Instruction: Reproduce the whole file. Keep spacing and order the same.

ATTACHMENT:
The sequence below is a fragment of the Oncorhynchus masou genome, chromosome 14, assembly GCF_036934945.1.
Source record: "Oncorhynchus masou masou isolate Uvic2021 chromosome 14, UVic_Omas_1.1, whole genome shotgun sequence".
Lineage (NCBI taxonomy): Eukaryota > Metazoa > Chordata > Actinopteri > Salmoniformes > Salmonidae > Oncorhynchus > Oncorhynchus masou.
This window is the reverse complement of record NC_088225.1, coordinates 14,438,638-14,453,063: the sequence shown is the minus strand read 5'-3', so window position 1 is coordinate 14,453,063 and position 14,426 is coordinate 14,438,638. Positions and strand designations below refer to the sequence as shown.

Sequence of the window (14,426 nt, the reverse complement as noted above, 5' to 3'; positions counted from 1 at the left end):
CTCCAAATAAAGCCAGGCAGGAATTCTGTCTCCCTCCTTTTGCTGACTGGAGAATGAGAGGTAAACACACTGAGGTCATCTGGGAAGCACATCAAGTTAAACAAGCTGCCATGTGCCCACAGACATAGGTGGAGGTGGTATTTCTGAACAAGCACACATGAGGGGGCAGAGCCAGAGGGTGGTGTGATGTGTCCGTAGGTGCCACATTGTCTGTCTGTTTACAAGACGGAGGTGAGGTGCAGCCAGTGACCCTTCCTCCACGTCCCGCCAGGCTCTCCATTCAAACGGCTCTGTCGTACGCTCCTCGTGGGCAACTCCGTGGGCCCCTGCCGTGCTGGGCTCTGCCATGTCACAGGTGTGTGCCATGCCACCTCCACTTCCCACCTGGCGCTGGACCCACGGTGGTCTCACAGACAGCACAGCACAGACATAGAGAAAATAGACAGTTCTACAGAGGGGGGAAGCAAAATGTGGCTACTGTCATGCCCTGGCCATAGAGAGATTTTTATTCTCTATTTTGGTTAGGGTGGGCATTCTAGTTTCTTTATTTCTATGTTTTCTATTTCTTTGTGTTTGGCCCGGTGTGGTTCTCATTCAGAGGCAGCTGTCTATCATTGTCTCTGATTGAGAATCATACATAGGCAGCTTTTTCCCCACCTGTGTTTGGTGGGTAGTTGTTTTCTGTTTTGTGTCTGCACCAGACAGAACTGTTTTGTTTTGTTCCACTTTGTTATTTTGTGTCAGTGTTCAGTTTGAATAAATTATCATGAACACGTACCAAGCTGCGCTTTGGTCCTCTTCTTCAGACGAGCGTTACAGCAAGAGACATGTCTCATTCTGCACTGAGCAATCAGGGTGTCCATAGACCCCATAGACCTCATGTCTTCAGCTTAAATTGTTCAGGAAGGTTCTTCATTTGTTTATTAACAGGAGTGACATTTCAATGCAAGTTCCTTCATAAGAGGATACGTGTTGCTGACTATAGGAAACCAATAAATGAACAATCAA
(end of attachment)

The sequence below is a fragment of the Oncorhynchus masou genome, chromosome 14, assembly GCF_036934945.1.
Source record: "Oncorhynchus masou masou isolate Uvic2021 chromosome 14, UVic_Omas_1.1, whole genome shotgun sequence".
Lineage (NCBI taxonomy): Eukaryota > Metazoa > Chordata > Actinopteri > Salmoniformes > Salmonidae > Oncorhynchus > Oncorhynchus masou.
This window is the reverse complement of record NC_088225.1, coordinates 14,438,638-14,453,063: the sequence shown is the minus strand read 5'-3', so window position 1 is coordinate 14,453,063 and position 14,426 is coordinate 14,438,638. Positions and strand designations below refer to the sequence as shown.

Sequence of the window (14,426 nt, the reverse complement as noted above, 5' to 3'; positions counted from 1 at the left end):
CTCCAAATAAAGCCAGGCAGGAATTCTGTCTCCCTCCTTTTGCTGACTGGAGAATGAGAGGTAAACACACTGAGGTCATCTGGGAAGCACATCAAGTTAAACAAGCTGCCATGTGCCCACAGACATAGGTGGAGGTGGTATTTCTGAACAAGCACACATGAGGGGGCAGAGCCAGAGGGTGGTGTGATGTGTCCGTAGGTGCCACATTGTCTGTCTGTTTACAAGACGGAGGTGAGGTGCAGCCAGTGACCCTTCCTCCACGTCCCGCCAGGCTCTCCATTCAAACGGCTCTGTCGTACGCTCCTCGTGGGCAACTCCGTGGGCCCCTGCCGTGCTGGGCTCTGCCATGTCACAGGTGTGTGCCATGCCACCTCCACTTCCCACCTGGCGCTGGACCCACGGTGGTCTCACAGACAGCACAGCACAGACATAGAGAAAATAGACAGTTCTACAGAGGGGGGAAGCAAAATGTGGCTACTGTCATGCCCTGGCCATAGAGAGATTTTTATTCTCTATTTTGGTTAGGGTGGGCATTCTAGTTTCTTTATTTCTATGTTTTCTATTTCTTTGTGTTTGGCCCGGTGTGGTTCTCATTCAGAGGCAGCTGTCTATCATTGTCTCTGATTGAGAATCATACATAGGCAGCTTTTTCCCCACCTGTGTTTGGTGGGTAGTTGTTTTCTGTTTTGTGTCTGCACCAGACAGAACTGTTTTGTTTTGTTCCACTTTGTTATTTTGTGTCAGTGTTCAGTTTGAATAAATTATCATGAACACGTACCAAGCTGCGCTTTGGTCCTCTTCTTCAGACGAGCGTTACAGCAAGAGACATGTCTCATTCTGCACTGAGCAATCAGGGTGTCCATAGACCCCATAGACCTCATGTCTTCAGCTTAAATTGTTCAGGAAGGTTCTTCATTTGTTTATTAACAGGAGTGACATTTCAATGCAAGTTCCTTCATAAGAGGATACGTGTTGCTGACTATAGGAAACCAATAAATGAACAATCAA